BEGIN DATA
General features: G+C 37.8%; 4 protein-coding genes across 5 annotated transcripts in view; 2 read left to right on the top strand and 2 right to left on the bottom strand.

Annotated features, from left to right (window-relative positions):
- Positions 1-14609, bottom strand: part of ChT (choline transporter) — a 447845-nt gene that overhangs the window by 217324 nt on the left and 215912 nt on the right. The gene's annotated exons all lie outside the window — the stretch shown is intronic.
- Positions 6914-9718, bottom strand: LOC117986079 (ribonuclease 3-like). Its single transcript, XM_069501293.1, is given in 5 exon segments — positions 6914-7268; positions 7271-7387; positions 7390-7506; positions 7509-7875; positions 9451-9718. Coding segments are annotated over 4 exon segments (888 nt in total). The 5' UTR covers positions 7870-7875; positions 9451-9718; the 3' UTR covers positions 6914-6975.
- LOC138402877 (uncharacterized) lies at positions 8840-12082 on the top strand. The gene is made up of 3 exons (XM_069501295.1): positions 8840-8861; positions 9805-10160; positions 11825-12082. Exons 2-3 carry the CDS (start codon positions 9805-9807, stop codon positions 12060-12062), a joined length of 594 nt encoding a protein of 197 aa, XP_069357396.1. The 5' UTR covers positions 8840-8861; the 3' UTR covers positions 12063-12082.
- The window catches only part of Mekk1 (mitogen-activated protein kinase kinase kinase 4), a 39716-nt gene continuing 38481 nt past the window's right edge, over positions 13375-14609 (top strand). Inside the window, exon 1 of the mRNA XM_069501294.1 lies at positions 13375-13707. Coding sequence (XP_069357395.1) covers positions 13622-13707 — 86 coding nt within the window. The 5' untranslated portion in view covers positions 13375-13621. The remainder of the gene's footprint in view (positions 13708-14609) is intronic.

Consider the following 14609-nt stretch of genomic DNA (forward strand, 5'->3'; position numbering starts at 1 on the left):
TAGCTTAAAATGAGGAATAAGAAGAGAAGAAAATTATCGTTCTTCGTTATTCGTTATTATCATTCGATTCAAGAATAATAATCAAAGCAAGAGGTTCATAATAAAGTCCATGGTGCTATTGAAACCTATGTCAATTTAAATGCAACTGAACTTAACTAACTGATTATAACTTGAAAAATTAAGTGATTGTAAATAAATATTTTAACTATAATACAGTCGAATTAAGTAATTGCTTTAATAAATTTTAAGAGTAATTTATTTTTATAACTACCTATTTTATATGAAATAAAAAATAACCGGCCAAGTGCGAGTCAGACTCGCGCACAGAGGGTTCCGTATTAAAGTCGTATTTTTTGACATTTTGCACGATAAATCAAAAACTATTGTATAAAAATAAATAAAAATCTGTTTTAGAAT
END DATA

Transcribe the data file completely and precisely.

General features: G+C 37.8%; 4 protein-coding genes across 5 annotated transcripts in view; 2 read left to right on the top strand and 2 right to left on the bottom strand.

Annotated features, from left to right (window-relative positions):
- Positions 1-14609, bottom strand: part of ChT (choline transporter) — a 447845-nt gene that overhangs the window by 217324 nt on the left and 215912 nt on the right. The gene's annotated exons all lie outside the window — the stretch shown is intronic.
- Positions 6914-9718, bottom strand: LOC117986079 (ribonuclease 3-like). Its single transcript, XM_069501293.1, is given in 5 exon segments — positions 6914-7268; positions 7271-7387; positions 7390-7506; positions 7509-7875; positions 9451-9718. Coding segments are annotated over 4 exon segments (888 nt in total). The 5' UTR covers positions 7870-7875; positions 9451-9718; the 3' UTR covers positions 6914-6975.
- LOC138402877 (uncharacterized) lies at positions 8840-12082 on the top strand. The gene is made up of 3 exons (XM_069501295.1): positions 8840-8861; positions 9805-10160; positions 11825-12082. Exons 2-3 carry the CDS (start codon positions 9805-9807, stop codon positions 12060-12062), a joined length of 594 nt encoding a protein of 197 aa, XP_069357396.1. The 5' UTR covers positions 8840-8861; the 3' UTR covers positions 12063-12082.
- The window catches only part of Mekk1 (mitogen-activated protein kinase kinase kinase 4), a 39716-nt gene continuing 38481 nt past the window's right edge, over positions 13375-14609 (top strand). Inside the window, exon 1 of the mRNA XM_069501294.1 lies at positions 13375-13707. Coding sequence (XP_069357395.1) covers positions 13622-13707 — 86 coding nt within the window. The 5' untranslated portion in view covers positions 13375-13621. The remainder of the gene's footprint in view (positions 13708-14609) is intronic.

Consider the following 14609-nt stretch of genomic DNA (forward strand, 5'->3'; position numbering starts at 1 on the left):
TAGCTTAAAATGAGGAATAAGAAGAGAAGAAAATTATCGTTCTTCGTTATTCGTTATTATCATTCGATTCAAGAATAATAATCAAAGCAAGAGGTTCATAATAAAGTCCATGGTGCTATTGAAACCTATGTCAATTTAAATGCAACTGAACTTAACTAACTGATTATAACTTGAAAAATTAAGTGATTGTAAATAAATATTTTAACTATAATACAGTCGAATTAAGTAATTGCTTTAATAAATTTTAAGAGTAATTTATTTTTATAACTACCTATTTTATATGAAATAAAAAATAACCGGCCAAGTGCGAGTCAGACTCGCGCACAGAGGGTTCCGTATTAAAGTCGTATTTTTTGACATTTTGCACGATAAATCAAAAACTATTGTATAAAAATAAATAAAAATCTGTTTTAGAAT